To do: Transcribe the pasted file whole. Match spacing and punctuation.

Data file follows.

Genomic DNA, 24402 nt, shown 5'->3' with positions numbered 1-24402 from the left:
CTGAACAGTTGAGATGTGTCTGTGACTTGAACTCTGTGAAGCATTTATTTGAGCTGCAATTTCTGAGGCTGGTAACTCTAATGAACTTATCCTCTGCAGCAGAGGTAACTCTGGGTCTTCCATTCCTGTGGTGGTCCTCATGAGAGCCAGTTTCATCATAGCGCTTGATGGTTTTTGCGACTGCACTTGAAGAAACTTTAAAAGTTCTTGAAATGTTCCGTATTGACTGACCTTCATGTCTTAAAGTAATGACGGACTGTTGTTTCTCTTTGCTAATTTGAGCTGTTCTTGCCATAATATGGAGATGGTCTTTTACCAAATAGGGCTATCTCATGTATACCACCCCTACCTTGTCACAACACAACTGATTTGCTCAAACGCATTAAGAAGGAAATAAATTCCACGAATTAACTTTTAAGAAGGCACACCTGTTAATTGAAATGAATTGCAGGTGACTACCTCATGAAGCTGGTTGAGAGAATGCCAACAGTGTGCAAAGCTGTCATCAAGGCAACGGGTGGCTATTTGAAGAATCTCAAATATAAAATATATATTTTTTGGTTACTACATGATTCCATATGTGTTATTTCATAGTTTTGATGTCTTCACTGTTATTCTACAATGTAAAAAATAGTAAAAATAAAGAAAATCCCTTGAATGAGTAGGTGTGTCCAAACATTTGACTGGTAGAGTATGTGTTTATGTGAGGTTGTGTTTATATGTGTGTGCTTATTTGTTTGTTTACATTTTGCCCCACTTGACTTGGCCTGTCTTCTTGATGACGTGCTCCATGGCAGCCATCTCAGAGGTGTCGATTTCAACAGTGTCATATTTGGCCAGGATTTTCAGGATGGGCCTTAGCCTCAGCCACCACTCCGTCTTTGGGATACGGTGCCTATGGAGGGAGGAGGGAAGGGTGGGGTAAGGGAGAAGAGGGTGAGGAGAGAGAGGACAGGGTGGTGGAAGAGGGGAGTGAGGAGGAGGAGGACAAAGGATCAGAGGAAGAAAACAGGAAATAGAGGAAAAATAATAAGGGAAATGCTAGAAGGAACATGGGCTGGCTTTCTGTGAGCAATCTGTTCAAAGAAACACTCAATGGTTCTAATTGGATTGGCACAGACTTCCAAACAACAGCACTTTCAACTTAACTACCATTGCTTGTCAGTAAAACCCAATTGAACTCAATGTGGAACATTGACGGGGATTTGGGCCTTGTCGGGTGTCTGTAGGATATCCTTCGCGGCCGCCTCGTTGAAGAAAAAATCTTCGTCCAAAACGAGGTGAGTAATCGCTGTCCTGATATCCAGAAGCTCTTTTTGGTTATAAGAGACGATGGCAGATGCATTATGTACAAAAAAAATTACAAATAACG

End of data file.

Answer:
Genomic DNA, 24402 nt, shown 5'->3' with positions numbered 1-24402 from the left:
CTGAACAGTTGAGATGTGTCTGTGACTTGAACTCTGTGAAGCATTTATTTGAGCTGCAATTTCTGAGGCTGGTAACTCTAATGAACTTATCCTCTGCAGCAGAGGTAACTCTGGGTCTTCCATTCCTGTGGTGGTCCTCATGAGAGCCAGTTTCATCATAGCGCTTGATGGTTTTTGCGACTGCACTTGAAGAAACTTTAAAAGTTCTTGAAATGTTCCGTATTGACTGACCTTCATGTCTTAAAGTAATGACGGACTGTTGTTTCTCTTTGCTAATTTGAGCTGTTCTTGCCATAATATGGAGATGGTCTTTTACCAAATAGGGCTATCTCATGTATACCACCCCTACCTTGTCACAACACAACTGATTTGCTCAAACGCATTAAGAAGGAAATAAATTCCACGAATTAACTTTTAAGAAGGCACACCTGTTAATTGAAATGAATTGCAGGTGACTACCTCATGAAGCTGGTTGAGAGAATGCCAACAGTGTGCAAAGCTGTCATCAAGGCAACGGGTGGCTATTTGAAGAATCTCAAATATAAAATATATATTTTTTGGTTACTACATGATTCCATATGTGTTATTTCATAGTTTTGATGTCTTCACTGTTATTCTACAATGTAAAAAATAGTAAAAATAAAGAAAATCCCTTGAATGAGTAGGTGTGTCCAAACATTTGACTGGTAGAGTATGTGTTTATGTGAGGTTGTGTTTATATGTGTGTGCTTATTTGTTTGTTTACATTTTGCCCCACTTGACTTGGCCTGTCTTCTTGATGACGTGCTCCATGGCAGCCATCTCAGAGGTGTCGATTTCAACAGTGTCATATTTGGCCAGGATTTTCAGGATGGGCCTTAGCCTCAGCCACCACTCCGTCTTTGGGATACGGTGCCTATGGAGGGAGGAGGGAAGGGTGGGGTAAGGGAGAAGAGGGTGAGGAGAGAGAGGACAGGGTGGTGGAAGAGGGGAGTGAGGAGGAGGAGGACAAAGGATCAGAGGAAGAAAACAGGAAATAGAGGAAAAATAATAAGGGAAATGCTAGAAGGAACATGGGCTGGCTTTCTGTGAGCAATCTGTTCAAAGAAACACTCAATGGTTCTAATTGGATTGGCACAGACTTCCAAACAACAGCACTTTCAACTTAACTACCATTGCTTGTCAGTAAAACCCAATTGAACTCAATGTGGAACATTGACGGGGATTTGGGCCTTGTCGGGTGTCTGTAGGATATCCTTCGCGGCCGCCTCGTTGAAGAAAAAATCTTCGTCCAAAACGAGGTGAGTAATCGCTGTCCTGATATCCAGAAGCTCTTTTTGGTTATAAGAGACGATGGCAGATGCATTATGTACAAAAAAAATTACAAATAACG